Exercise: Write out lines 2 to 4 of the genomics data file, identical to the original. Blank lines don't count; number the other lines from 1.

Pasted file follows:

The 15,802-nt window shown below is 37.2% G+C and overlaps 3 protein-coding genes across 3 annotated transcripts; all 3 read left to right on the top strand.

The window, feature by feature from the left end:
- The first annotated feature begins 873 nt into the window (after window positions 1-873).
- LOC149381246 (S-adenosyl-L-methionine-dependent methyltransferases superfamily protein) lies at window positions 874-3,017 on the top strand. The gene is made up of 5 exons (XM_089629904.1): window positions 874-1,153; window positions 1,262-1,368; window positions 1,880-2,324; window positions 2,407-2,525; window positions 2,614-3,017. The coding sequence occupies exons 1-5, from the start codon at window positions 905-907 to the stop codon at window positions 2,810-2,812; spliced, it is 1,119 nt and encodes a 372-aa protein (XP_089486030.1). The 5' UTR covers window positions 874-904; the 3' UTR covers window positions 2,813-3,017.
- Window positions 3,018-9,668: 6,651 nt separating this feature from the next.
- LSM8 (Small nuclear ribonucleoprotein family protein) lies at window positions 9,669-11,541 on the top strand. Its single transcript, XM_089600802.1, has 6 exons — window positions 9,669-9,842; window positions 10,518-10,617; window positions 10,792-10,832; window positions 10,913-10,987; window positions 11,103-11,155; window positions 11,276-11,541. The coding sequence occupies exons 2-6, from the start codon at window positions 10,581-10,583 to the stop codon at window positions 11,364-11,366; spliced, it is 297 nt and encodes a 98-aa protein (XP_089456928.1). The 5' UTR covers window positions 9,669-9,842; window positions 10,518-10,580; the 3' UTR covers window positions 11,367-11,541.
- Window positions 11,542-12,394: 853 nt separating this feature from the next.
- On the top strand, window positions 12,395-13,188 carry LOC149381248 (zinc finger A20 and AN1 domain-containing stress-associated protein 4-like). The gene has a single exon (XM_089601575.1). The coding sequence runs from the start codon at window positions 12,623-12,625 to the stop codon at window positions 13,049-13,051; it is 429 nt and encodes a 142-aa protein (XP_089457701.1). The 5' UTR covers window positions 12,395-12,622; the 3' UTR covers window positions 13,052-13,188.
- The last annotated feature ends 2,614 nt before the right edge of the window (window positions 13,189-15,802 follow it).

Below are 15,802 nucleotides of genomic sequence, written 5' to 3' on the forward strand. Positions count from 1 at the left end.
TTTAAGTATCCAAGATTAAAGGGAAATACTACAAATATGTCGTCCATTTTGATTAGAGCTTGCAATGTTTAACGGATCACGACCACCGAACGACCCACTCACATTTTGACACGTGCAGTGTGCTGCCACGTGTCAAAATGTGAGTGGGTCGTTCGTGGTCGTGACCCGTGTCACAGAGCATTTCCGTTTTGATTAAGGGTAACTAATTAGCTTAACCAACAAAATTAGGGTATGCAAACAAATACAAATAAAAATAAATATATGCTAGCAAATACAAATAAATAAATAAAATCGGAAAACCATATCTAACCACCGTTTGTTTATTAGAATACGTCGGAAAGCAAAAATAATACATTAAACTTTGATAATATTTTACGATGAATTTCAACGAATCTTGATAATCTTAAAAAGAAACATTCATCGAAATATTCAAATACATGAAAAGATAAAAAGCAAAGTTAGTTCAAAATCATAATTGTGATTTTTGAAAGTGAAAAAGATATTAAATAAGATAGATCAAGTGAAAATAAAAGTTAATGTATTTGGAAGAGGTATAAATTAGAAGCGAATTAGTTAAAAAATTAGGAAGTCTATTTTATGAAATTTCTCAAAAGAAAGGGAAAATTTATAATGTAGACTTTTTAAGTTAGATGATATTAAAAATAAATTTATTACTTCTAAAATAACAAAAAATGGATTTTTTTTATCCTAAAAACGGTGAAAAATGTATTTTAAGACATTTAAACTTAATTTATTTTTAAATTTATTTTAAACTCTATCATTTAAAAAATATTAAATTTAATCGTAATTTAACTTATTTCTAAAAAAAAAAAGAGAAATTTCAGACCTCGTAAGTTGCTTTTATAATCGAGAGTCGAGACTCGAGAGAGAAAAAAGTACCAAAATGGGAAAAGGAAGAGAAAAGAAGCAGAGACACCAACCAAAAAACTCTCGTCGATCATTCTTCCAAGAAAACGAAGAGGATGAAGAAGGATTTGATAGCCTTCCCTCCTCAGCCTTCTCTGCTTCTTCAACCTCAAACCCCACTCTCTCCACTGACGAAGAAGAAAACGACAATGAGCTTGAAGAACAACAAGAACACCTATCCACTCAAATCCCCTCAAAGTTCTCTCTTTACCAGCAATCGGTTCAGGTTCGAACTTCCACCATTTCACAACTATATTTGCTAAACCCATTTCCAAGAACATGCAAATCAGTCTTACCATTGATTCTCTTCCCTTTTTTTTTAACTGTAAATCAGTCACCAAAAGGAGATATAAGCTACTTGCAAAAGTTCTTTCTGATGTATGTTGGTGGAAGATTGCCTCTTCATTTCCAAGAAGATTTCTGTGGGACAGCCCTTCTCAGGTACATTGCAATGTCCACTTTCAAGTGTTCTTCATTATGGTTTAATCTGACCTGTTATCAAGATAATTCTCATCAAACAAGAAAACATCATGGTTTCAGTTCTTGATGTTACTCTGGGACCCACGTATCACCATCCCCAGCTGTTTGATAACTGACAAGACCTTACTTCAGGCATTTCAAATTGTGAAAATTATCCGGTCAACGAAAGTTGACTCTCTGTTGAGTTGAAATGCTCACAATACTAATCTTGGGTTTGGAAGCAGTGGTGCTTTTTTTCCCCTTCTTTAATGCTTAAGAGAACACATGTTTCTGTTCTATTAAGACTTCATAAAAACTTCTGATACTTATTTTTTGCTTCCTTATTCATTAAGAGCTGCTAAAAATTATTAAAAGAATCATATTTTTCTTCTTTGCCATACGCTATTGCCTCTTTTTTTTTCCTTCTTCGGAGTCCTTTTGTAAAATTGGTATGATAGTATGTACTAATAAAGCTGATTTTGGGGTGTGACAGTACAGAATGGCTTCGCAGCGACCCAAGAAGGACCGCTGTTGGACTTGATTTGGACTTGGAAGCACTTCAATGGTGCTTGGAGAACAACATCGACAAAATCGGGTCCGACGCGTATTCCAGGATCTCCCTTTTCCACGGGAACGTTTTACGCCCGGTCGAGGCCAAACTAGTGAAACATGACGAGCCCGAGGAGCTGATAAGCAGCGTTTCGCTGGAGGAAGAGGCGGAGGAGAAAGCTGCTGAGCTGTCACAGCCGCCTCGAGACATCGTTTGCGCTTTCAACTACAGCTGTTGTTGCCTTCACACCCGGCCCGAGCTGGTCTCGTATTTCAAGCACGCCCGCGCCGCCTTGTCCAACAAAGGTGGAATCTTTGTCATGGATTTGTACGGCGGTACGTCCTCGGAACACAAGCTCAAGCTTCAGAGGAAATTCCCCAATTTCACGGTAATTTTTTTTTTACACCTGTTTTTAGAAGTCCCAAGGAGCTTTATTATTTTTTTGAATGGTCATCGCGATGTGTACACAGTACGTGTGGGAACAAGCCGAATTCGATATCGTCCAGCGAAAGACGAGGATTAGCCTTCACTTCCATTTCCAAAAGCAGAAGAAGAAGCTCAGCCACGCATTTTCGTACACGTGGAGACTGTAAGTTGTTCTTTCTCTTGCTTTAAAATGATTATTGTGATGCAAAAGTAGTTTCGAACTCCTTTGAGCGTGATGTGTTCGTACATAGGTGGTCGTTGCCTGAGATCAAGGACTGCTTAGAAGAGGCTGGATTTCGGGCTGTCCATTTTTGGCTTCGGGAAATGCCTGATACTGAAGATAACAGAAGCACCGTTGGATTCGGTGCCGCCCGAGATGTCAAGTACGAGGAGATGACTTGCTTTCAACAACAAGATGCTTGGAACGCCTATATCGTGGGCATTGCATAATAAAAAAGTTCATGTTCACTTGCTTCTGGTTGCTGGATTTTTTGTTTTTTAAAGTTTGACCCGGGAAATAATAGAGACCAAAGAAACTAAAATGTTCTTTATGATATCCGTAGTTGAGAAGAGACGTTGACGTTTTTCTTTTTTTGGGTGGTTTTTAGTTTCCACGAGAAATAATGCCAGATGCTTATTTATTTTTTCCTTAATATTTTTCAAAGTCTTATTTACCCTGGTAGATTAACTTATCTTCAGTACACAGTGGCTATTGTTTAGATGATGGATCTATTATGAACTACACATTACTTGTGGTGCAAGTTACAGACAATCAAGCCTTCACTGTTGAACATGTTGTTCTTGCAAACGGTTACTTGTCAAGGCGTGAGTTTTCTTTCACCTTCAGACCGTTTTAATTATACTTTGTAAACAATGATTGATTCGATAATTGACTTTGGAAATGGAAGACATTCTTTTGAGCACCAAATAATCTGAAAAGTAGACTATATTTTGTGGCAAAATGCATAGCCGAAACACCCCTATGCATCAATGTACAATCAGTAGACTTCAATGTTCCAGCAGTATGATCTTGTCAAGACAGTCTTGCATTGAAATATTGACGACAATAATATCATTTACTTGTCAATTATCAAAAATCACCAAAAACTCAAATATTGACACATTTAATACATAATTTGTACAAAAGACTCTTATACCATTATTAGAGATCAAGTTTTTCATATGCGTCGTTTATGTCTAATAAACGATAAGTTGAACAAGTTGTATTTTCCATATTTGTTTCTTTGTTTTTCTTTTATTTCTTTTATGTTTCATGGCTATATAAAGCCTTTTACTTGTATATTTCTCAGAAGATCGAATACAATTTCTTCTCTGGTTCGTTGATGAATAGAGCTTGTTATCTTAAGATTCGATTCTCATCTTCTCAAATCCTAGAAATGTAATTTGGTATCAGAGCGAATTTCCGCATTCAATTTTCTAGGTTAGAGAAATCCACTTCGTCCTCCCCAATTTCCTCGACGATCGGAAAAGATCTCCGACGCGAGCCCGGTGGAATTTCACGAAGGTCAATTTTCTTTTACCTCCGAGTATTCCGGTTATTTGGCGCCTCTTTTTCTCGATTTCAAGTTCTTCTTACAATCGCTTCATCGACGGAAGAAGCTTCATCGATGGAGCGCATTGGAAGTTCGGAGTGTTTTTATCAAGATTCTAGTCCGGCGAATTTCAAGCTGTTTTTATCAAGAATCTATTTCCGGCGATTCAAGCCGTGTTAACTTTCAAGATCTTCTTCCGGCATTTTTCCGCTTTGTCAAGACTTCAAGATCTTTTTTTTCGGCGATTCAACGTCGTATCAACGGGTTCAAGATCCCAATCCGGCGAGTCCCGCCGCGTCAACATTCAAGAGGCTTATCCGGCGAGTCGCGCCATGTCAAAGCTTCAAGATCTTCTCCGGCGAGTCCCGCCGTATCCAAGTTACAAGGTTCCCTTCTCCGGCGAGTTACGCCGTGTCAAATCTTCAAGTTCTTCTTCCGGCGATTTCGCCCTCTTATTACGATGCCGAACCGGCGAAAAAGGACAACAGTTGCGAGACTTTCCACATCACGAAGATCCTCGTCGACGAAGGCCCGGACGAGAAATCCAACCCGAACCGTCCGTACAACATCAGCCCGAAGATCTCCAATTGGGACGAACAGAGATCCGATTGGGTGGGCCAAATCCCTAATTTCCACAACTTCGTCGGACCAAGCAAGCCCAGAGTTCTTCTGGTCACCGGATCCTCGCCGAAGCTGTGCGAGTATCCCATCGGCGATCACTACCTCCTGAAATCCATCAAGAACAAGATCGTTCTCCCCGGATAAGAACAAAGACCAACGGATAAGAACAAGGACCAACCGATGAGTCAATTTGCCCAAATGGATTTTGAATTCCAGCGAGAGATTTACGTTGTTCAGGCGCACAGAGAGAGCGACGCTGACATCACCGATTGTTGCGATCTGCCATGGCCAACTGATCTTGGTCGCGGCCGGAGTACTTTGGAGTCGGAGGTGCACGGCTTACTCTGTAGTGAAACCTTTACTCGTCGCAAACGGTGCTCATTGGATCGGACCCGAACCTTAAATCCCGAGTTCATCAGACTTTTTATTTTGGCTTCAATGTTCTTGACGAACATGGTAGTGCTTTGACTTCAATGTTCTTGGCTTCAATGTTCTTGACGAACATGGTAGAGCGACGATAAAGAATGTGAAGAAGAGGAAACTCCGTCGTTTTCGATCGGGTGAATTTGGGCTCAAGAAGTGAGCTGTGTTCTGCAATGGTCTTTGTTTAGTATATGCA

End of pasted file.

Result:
The window, feature by feature from the left end:
- The first annotated feature begins 873 nt into the window (after window positions 1-873).
- LOC149381246 (S-adenosyl-L-methionine-dependent methyltransferases superfamily protein) lies at window positions 874-3,017 on the top strand. The gene is made up of 5 exons (XM_089629904.1): window positions 874-1,153; window positions 1,262-1,368; window positions 1,880-2,324; window positions 2,407-2,525; window positions 2,614-3,017. The coding sequence occupies exons 1-5, from the start codon at window positions 905-907 to the stop codon at window positions 2,810-2,812; spliced, it is 1,119 nt and encodes a 372-aa protein (XP_089486030.1). The 5' UTR covers window positions 874-904; the 3' UTR covers window positions 2,813-3,017.